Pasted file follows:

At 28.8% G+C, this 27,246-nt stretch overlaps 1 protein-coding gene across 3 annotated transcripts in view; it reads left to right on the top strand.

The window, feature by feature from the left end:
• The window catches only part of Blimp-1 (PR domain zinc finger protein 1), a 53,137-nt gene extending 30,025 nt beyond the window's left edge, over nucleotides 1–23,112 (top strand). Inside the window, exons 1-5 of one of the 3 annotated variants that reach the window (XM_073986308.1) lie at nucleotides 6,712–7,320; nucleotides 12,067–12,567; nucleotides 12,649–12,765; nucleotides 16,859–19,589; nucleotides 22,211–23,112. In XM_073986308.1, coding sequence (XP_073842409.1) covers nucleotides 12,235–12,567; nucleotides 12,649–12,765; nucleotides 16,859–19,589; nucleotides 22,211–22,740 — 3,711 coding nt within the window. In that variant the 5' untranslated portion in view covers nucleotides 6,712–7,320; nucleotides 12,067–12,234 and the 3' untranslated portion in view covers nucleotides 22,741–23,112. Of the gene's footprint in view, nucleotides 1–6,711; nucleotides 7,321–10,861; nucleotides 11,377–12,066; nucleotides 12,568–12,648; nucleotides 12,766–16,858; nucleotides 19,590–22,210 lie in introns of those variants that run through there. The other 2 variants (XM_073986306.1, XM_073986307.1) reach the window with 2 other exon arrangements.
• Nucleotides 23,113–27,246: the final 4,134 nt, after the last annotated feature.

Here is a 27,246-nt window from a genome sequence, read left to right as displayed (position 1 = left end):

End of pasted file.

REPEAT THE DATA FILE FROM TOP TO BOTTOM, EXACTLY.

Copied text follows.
At 28.8% G+C, this 27,246-nt stretch overlaps 1 protein-coding gene across 3 annotated transcripts in view; it reads left to right on the top strand.

The window, feature by feature from the left end:
• The window catches only part of Blimp-1 (PR domain zinc finger protein 1), a 53,137-nt gene extending 30,025 nt beyond the window's left edge, over nucleotides 1–23,112 (top strand). Inside the window, exons 1-5 of one of the 3 annotated variants that reach the window (XM_073986308.1) lie at nucleotides 6,712–7,320; nucleotides 12,067–12,567; nucleotides 12,649–12,765; nucleotides 16,859–19,589; nucleotides 22,211–23,112. In XM_073986308.1, coding sequence (XP_073842409.1) covers nucleotides 12,235–12,567; nucleotides 12,649–12,765; nucleotides 16,859–19,589; nucleotides 22,211–22,740 — 3,711 coding nt within the window. In that variant the 5' untranslated portion in view covers nucleotides 6,712–7,320; nucleotides 12,067–12,234 and the 3' untranslated portion in view covers nucleotides 22,741–23,112. Of the gene's footprint in view, nucleotides 1–6,711; nucleotides 7,321–10,861; nucleotides 11,377–12,066; nucleotides 12,568–12,648; nucleotides 12,766–16,858; nucleotides 19,590–22,210 lie in introns of those variants that run through there. The other 2 variants (XM_073986306.1, XM_073986307.1) reach the window with 2 other exon arrangements.
• Nucleotides 23,113–27,246: the final 4,134 nt, after the last annotated feature.

Here is a 27,246-nt window from a genome sequence, read left to right as displayed (position 1 = left end):